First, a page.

First aid for Diabetic Ketoacidosis (DKA)
Diabetic Ketoacidosis (DKA) is a medical emergency which occurs when there is a lack of insulin in the body. Insulin is a hormone which is released by the pancreas which allows our cells to use sugar (glucose) thus reducing the levels in the blood.
When there is a lack of insulin (such as in type 1 diabetes) the cells in the body are unable to take up glucose from the blood stream. This causes the blood sugar levels to rise.
Despite high blood sugar levels, the body’s cells are unable to use this sugar because they can’t absorb it from the blood without insulin. This causes the cells to switch into ‘starvation mode’ and start breaking down fats.
The break down of fat (ketogenesis) results in ketones. Ketones are acidic and cause the blood to become more acidic than usual (acidosis).
This is Diabetic Ketoacidosis (DKA). In this blog post we discuss basic first aid for Diabetic Ketoacidosis and your role as a first aider.
How to recognise DKA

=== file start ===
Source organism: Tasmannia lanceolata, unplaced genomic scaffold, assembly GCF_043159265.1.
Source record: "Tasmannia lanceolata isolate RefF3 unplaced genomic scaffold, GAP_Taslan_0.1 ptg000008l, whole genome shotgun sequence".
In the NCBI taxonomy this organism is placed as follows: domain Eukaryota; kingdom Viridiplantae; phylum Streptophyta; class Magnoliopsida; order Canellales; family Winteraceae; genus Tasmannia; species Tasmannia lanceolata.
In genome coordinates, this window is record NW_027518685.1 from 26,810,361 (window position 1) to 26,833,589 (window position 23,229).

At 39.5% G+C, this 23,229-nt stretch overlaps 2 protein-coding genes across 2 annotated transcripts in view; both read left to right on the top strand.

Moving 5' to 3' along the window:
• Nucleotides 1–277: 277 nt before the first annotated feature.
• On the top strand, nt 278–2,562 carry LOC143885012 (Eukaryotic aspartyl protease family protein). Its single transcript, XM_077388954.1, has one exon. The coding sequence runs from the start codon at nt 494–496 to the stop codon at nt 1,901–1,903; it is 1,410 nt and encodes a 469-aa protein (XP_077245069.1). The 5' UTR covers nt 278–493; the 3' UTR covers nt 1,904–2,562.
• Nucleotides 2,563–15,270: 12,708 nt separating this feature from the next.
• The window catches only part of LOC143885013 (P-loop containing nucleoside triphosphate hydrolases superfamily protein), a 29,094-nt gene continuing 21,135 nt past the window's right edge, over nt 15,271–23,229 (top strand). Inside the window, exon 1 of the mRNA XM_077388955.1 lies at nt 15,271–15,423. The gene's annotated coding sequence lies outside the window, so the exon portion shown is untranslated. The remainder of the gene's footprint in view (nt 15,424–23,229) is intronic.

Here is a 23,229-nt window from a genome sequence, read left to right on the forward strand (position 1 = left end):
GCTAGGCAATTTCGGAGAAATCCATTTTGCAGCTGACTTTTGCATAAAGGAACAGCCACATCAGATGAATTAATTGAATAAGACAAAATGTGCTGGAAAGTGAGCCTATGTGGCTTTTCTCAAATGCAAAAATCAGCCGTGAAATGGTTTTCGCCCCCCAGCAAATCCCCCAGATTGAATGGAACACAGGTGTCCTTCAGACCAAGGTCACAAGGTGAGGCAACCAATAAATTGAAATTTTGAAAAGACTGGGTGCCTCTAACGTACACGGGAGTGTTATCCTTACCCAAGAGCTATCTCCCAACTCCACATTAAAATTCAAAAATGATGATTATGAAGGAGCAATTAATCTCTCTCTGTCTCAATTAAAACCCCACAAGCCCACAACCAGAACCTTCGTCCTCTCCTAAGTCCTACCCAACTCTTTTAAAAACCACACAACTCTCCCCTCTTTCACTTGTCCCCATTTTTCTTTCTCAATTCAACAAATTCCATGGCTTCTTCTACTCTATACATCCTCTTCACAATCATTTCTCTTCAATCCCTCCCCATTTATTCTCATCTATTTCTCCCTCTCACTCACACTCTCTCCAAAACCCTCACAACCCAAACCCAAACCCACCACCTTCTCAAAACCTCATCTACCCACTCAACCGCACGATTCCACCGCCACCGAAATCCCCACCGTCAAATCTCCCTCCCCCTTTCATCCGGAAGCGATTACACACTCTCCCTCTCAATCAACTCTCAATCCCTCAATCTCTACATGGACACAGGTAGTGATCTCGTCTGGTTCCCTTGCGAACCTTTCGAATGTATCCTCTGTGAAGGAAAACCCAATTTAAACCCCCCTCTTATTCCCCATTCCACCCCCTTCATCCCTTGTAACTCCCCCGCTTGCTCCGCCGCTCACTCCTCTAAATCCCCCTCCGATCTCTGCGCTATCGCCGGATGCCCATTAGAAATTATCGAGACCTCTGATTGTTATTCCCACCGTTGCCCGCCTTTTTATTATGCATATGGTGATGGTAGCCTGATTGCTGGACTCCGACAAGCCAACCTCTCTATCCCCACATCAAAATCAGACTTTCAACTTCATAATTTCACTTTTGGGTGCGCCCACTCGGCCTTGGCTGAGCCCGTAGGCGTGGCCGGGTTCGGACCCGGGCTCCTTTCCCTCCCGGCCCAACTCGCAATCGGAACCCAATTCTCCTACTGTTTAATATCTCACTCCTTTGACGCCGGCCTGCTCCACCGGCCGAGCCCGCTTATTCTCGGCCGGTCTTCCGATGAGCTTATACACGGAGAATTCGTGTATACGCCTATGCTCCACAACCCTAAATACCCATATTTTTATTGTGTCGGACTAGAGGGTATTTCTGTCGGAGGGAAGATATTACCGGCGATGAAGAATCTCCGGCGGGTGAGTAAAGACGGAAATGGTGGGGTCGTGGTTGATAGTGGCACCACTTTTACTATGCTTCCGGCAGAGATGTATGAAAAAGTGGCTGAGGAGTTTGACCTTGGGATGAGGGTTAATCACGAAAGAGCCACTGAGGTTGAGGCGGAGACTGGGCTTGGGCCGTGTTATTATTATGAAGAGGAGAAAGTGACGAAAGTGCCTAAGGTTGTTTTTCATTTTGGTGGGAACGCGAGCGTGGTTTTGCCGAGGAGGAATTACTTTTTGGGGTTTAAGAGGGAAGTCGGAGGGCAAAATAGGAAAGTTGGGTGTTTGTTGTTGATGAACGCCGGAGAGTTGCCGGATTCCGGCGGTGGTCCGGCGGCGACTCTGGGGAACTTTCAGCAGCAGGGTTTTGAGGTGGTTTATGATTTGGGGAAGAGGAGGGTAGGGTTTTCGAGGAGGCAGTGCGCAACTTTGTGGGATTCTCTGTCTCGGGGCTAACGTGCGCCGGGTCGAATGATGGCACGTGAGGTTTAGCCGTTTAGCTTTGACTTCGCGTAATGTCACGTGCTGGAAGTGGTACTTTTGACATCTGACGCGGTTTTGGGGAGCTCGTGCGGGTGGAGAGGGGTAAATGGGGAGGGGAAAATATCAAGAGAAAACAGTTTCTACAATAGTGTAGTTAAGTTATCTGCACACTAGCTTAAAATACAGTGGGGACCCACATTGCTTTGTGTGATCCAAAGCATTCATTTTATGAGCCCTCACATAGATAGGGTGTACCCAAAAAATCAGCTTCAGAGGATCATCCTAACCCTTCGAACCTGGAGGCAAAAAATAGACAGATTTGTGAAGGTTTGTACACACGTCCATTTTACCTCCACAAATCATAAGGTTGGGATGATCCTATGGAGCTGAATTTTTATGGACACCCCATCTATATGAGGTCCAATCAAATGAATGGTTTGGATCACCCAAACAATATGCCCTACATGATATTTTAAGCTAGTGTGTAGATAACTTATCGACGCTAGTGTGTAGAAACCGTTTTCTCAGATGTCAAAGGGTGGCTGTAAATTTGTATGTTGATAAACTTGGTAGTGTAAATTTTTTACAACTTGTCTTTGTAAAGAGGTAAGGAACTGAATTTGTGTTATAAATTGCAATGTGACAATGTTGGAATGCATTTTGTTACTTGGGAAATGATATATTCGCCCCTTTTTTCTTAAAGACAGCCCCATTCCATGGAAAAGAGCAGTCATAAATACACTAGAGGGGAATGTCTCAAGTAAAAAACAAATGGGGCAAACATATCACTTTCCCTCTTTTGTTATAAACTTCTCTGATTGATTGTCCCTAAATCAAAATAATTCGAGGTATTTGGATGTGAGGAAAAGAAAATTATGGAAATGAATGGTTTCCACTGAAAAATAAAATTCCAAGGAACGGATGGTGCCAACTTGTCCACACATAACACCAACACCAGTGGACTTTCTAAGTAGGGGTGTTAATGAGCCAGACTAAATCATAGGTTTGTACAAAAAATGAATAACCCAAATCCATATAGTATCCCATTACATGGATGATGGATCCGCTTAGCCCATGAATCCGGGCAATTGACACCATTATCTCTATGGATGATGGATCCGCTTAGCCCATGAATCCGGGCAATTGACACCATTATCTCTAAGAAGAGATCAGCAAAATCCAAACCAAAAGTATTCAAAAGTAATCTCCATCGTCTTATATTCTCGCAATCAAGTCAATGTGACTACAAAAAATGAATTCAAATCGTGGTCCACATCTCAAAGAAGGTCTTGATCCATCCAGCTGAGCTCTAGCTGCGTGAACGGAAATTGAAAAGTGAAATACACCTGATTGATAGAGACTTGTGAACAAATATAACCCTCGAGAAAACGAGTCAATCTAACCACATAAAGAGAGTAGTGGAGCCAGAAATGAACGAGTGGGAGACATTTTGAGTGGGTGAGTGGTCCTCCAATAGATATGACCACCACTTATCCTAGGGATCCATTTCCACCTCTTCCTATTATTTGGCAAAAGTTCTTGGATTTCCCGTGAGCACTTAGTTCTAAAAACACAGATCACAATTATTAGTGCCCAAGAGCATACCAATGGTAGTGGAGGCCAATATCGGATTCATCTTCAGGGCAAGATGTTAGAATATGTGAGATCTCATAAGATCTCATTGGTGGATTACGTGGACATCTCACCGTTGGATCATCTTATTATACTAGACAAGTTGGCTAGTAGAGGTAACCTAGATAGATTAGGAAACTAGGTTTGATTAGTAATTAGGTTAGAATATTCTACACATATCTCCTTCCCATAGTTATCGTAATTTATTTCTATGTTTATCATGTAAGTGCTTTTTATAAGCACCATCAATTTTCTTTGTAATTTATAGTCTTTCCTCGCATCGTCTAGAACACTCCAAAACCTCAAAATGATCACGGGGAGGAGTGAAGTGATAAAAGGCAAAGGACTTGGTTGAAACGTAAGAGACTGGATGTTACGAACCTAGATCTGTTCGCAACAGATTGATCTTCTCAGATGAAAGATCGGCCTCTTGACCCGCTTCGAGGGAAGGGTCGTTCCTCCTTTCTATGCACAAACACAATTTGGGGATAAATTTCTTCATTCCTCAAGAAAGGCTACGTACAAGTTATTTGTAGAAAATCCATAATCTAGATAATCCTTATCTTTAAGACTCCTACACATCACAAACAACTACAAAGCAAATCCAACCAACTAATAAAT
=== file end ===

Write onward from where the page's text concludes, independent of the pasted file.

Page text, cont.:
It is important for a first aider to be able to recognise the signs and symptoms of Diabetic Ketoacidosis:
- Excessive urination
- Nausea & vomiting
- Fatigue / tiredness
- Abdominal pain
- Reduced level of consciousness
- Rapid, deep breathing
There may be a history of diabetes, however remember not all patients will have a diagnosis of diabetes yet.
First aid treatment of DKA
The first aid treatment for DKA is very simple – the patient needs urgent medical assistance!
The most important consideration is being able to spot and piece together the signs and symptoms of DKA. Symptoms often develop slowly over days to weeks so can be easily missed or “brushed off”.
If the patient is unresponsive then follow standard first aid procedure – DR ABC and place them into the recovery position.
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